We showed previously that recurring activation of β2-adrenergic receptors in the ventromedial hypothalamus (VMH) leads to the development of counterregulatory failure, in part by increasing local lactate levels. The current study evaluates whether the non-selective β-blocker, carvedilol, can be used to prevent the development of counterregulatory failure and improve hypoglycemia awareness (HA) in recurrently hypoglycemic (RH) rats. Sprague-Dawley rats (n=6-10 per group) underwent surgery for the implantation of vascular catheters and intracranial guide cannulas that targeted the VMH. These animals then received either 3 bouts of insulin-induced hypoglycemia (RH) over the course of 3 days or they received 3 injections of saline (Controls). A subgroup of RH rats was treated with carvedilol (3mg/kg QID; IP) beginning one day prior to the start of RH and continuing through to the last episode of hypoglycemia. Following the last bout of hypoglycemia, the animals underwent a hypoglycemic clamp with microdialysis to evaluate changes in central lactate and hormone levels. Compared to controls, RH increased VMH lactate by 1.7-fold (P<0.03) and this was associated with an impaired counterregulatory response to hypoglycemia (glucagon and epinephrine responses were reduced by ∼45% and ∼73%, respectively, P<0.04), as expected. Treatment of RH animals with carvedilol restored VMH lactate levels and improved the counterregulatory responses to hypoglycemia. To assess whether carvedilol improved HA, we treated rats that were made “hypoglycemia unaware” with repeated 2-deoxyglucose (2DG; 200mg/kg, SQ) injections with carvedilol and measured food intake in response to insulin-induced hypoglycemia as a surrogate marker for HA. Compared to Controls, 2DG reduced food intake in response to hypoglycemia and treatment with carvedilol increased food intake in 2DG rats (P<0.01). We conclude that carvedilol may be a useful therapeutic strategy to prevent counterregulatory failure and improve HA in RH rats.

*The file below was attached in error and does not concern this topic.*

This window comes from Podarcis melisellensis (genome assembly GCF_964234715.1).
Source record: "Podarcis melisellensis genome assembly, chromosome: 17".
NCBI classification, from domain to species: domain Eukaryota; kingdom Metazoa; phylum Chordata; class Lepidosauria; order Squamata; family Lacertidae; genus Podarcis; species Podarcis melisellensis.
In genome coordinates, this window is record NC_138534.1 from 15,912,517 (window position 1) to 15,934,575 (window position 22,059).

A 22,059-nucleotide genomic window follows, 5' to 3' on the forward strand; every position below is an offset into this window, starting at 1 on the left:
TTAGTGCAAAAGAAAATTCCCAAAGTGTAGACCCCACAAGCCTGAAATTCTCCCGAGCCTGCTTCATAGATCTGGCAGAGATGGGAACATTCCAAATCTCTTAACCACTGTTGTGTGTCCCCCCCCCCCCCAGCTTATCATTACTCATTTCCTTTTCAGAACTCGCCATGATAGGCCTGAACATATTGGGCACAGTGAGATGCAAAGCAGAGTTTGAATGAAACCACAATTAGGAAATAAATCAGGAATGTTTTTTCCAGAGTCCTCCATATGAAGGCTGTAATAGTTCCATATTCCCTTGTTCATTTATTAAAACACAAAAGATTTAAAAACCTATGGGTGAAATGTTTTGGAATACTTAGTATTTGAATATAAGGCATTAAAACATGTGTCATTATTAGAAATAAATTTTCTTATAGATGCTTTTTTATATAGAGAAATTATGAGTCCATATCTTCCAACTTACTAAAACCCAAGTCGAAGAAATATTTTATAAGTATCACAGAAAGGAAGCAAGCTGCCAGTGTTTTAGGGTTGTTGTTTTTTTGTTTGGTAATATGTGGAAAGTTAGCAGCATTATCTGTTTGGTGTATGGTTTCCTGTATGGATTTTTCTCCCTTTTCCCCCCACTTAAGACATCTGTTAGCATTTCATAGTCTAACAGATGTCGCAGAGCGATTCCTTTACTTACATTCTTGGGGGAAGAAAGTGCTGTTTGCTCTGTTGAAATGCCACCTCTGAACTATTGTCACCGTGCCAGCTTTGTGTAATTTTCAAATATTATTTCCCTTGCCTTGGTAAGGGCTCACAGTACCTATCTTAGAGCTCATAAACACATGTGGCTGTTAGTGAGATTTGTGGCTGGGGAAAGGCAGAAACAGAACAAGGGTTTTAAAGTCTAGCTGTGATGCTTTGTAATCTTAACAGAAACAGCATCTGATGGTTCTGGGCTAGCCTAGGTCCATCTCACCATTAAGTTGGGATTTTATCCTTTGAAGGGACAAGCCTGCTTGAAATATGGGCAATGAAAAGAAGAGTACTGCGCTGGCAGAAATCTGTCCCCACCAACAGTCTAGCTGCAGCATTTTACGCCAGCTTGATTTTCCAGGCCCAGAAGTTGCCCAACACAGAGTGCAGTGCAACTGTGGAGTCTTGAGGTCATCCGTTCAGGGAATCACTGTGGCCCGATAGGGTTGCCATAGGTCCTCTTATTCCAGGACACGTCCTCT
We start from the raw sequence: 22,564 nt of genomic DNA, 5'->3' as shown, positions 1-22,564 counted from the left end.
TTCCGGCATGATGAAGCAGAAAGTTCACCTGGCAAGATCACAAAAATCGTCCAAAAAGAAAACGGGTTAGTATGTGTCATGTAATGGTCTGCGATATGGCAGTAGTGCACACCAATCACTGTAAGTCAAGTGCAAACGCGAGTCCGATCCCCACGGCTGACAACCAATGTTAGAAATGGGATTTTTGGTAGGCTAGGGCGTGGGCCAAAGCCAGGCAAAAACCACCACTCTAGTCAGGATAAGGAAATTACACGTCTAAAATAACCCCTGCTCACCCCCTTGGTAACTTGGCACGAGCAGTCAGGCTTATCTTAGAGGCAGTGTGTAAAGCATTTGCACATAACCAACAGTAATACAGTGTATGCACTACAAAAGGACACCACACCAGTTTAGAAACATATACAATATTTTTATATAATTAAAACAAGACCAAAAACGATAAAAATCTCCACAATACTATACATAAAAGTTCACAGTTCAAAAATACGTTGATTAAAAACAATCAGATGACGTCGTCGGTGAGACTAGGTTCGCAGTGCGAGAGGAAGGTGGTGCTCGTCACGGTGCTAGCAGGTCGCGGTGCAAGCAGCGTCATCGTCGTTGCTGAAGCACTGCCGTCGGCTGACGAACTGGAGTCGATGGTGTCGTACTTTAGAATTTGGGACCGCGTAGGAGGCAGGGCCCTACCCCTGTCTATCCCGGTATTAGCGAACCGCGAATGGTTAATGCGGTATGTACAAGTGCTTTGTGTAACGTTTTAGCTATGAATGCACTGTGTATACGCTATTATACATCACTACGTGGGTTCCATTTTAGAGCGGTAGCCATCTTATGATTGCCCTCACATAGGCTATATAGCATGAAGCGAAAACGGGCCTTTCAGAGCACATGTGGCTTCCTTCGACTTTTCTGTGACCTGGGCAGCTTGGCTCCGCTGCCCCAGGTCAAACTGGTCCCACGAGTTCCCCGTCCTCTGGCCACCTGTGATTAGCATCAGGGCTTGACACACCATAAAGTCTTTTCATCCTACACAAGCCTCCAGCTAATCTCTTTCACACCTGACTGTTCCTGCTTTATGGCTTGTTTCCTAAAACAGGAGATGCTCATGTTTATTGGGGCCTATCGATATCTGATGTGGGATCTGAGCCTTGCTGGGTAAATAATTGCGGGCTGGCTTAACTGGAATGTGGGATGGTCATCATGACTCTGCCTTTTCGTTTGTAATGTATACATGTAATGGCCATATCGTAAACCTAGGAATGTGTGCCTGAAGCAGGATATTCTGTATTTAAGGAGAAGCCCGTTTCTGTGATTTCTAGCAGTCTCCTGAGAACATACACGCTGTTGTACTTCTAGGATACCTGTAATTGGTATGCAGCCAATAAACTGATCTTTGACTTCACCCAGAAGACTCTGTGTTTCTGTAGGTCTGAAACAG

R. Farhat: None. G. Su: None. O. Chan: None.